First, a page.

Posted on December 18, 2017

Whites Running out of Hope: 21,350 ‘Deaths of Despair’ in California

Barbara Anderson, Fresno Bee, December 14, 2017

Suicides, alcohol poisoning – and drug overdoses fueled in part by the opioid crisis – are the leading causes of rising death rates among white people in California, according to a new study that found the trend is widespread in rural areas of the state.

Generally, death rates for people of color remain higher than for whites, but the study released by The California Endowment said death rates have been decreasing among blacks, Hispanics, Asians and Pacific Islanders in California and are increasing for whites.


“The sad part of this report is these deaths are all preventable. These are not deaths from cancer – these are deaths from drug abuse, suicide,” said Sarah Reyes, The California Endowment’s director of communications for Healthy Communities.

The deaths are a result of “when people feel a sense of loss and feel like they don’t belong,” Reyes said. “They feel like they don’t matter. At the base of this report are people who don’t have access to services and don’t see opportunity for them to move forward, for themselves and their families. That hole of despair gets deeper and deeper.”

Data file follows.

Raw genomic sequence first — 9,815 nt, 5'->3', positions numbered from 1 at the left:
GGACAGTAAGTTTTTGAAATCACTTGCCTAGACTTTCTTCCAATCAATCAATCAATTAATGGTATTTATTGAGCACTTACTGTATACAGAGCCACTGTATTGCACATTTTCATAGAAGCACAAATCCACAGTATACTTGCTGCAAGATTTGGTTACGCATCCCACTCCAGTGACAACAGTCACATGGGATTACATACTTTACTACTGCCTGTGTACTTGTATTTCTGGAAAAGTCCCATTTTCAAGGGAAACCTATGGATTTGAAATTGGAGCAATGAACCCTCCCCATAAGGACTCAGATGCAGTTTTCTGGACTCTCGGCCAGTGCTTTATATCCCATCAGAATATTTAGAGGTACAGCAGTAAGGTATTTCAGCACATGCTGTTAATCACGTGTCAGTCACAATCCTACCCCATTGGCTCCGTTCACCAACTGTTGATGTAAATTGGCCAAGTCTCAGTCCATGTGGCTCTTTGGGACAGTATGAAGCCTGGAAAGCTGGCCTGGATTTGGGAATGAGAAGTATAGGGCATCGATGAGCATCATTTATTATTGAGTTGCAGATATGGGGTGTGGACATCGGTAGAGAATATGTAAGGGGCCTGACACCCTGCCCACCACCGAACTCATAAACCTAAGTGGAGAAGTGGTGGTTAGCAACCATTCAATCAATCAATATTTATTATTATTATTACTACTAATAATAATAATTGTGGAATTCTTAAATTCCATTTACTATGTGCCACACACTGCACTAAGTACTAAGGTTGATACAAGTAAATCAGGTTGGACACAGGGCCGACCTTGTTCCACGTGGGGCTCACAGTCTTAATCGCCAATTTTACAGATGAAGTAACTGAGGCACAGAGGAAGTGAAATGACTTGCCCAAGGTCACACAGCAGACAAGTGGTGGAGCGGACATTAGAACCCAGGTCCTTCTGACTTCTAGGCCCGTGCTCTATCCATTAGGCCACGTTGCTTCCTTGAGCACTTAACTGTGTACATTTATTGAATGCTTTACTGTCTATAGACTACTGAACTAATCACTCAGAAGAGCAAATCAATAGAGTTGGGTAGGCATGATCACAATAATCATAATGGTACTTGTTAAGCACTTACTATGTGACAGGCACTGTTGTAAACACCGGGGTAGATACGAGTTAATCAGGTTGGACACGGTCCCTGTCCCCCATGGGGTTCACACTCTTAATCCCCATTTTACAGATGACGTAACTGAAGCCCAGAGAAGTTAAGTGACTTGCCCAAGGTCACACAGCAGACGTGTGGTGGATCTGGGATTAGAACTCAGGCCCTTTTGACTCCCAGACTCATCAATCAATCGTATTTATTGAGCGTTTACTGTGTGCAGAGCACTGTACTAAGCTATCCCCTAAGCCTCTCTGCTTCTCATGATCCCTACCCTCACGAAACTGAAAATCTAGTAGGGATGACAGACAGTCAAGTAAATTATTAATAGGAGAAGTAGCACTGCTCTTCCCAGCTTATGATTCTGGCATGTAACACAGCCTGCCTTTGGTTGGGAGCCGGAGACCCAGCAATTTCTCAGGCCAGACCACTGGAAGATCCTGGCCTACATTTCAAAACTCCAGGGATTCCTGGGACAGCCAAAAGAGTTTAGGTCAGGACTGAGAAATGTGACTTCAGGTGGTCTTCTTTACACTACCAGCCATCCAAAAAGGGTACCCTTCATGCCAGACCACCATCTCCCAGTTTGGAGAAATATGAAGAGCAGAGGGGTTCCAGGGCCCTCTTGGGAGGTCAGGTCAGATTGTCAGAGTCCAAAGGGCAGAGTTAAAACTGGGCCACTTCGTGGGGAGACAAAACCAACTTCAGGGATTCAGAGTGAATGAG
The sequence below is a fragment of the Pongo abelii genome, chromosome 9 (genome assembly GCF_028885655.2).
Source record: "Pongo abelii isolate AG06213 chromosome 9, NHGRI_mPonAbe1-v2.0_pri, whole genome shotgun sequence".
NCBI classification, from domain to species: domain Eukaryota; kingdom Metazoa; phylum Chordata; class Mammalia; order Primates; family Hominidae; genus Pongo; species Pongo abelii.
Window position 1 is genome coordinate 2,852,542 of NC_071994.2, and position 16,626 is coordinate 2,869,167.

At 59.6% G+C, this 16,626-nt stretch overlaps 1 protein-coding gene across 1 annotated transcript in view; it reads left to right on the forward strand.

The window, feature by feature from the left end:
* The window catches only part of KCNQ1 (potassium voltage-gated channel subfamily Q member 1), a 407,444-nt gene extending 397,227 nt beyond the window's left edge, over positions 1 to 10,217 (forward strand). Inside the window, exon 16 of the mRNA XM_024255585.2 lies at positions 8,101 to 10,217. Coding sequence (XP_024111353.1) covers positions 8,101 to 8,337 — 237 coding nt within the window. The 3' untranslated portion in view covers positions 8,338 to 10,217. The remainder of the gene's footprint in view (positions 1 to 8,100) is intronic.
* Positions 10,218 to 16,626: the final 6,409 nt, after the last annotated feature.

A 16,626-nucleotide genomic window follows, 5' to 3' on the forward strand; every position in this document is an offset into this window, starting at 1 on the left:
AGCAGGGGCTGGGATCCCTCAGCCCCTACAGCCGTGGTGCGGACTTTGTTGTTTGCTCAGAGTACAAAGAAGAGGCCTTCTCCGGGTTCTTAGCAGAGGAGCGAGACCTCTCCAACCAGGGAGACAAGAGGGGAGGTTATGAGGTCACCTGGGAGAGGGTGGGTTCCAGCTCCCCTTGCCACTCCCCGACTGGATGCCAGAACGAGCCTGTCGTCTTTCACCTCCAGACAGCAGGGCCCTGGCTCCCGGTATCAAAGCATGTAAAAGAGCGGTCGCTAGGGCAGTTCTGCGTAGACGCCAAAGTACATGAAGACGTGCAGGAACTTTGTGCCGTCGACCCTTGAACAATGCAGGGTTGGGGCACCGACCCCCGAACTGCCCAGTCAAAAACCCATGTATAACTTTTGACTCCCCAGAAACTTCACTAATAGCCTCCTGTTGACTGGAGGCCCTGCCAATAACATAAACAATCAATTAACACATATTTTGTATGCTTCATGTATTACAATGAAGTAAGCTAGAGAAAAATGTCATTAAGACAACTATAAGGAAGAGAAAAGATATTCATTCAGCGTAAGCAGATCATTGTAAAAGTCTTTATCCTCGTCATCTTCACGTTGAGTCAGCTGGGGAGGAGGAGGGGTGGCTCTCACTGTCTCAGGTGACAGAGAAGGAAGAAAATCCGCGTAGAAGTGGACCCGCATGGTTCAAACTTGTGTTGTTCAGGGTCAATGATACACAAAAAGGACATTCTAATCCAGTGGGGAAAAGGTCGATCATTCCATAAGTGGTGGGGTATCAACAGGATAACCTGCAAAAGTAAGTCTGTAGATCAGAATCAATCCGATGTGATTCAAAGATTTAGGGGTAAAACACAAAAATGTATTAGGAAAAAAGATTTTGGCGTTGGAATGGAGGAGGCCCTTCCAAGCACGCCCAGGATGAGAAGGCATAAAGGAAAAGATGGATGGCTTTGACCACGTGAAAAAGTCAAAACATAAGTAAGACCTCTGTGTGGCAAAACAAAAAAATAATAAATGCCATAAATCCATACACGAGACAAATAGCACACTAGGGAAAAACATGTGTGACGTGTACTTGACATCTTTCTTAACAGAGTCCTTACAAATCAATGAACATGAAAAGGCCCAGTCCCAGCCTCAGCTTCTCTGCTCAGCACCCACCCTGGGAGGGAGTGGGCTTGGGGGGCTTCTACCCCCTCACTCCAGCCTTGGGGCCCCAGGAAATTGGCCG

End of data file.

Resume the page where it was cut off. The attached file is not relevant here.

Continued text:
According to the new study:

▪ Death rates from drug overdoses doubled between 1995 and 2014 among young and middle-aged whites in California.

▪ The death rate from alcohol poisoning or binge drinking more than quadrupled among younger whites and increased twelvefold among those ages 40-64.

▪ The rate of suicides among middle-aged whites increased by 37 percent after 2000.

The preliminary report, released last year, said the death rate for whites in Fresno, Kings, Tulare and Kern counties was almost 40 percent higher than the overall white death rate in California from 2010-14. Accidental drug poisonings for middle-aged adults since the 1990s had risen 212.3 percent in Fresno County and 163.7 percent in Kern County. County. Drug overdoses for white men ages 25 to 34 in Kern County had increased 248 percent. Suicides in the region had increased 121 percent, and alcohol poisoning had increased fifteenfold.